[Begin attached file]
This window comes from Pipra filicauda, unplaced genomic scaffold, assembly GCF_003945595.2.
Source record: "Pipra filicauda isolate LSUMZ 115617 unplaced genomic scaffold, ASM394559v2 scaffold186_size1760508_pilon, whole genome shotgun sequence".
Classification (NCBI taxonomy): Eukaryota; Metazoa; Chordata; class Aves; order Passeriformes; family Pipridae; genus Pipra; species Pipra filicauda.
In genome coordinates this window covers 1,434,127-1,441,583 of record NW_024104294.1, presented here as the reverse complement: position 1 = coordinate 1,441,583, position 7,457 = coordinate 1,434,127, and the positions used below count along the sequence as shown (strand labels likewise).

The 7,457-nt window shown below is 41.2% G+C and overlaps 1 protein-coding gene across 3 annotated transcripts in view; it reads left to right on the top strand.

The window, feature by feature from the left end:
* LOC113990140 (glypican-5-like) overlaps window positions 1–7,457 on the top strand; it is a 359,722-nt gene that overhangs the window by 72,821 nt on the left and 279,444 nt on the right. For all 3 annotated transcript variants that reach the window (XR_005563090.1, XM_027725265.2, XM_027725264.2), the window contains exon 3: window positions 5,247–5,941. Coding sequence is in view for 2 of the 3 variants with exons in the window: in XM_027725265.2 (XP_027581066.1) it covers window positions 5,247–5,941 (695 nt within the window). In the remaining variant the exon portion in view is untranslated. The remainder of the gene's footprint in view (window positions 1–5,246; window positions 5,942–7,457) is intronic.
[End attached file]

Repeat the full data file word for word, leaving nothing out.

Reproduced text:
This window comes from Pipra filicauda, unplaced genomic scaffold, assembly GCF_003945595.2.
Source record: "Pipra filicauda isolate LSUMZ 115617 unplaced genomic scaffold, ASM394559v2 scaffold186_size1760508_pilon, whole genome shotgun sequence".
Classification (NCBI taxonomy): Eukaryota; Metazoa; Chordata; class Aves; order Passeriformes; family Pipridae; genus Pipra; species Pipra filicauda.
In genome coordinates this window covers 1,434,127-1,441,583 of record NW_024104294.1, presented here as the reverse complement: position 1 = coordinate 1,441,583, position 7,457 = coordinate 1,434,127, and the positions used below count along the sequence as shown (strand labels likewise).

The 7,457-nt window shown below is 41.2% G+C and overlaps 1 protein-coding gene across 3 annotated transcripts in view; it reads left to right on the top strand.

The window, feature by feature from the left end:
* LOC113990140 (glypican-5-like) overlaps window positions 1–7,457 on the top strand; it is a 359,722-nt gene that overhangs the window by 72,821 nt on the left and 279,444 nt on the right. For all 3 annotated transcript variants that reach the window (XR_005563090.1, XM_027725265.2, XM_027725264.2), the window contains exon 3: window positions 5,247–5,941. Coding sequence is in view for 2 of the 3 variants with exons in the window: in XM_027725265.2 (XP_027581066.1) it covers window positions 5,247–5,941 (695 nt within the window). In the remaining variant the exon portion in view is untranslated. The remainder of the gene's footprint in view (window positions 1–5,246; window positions 5,942–7,457) is intronic.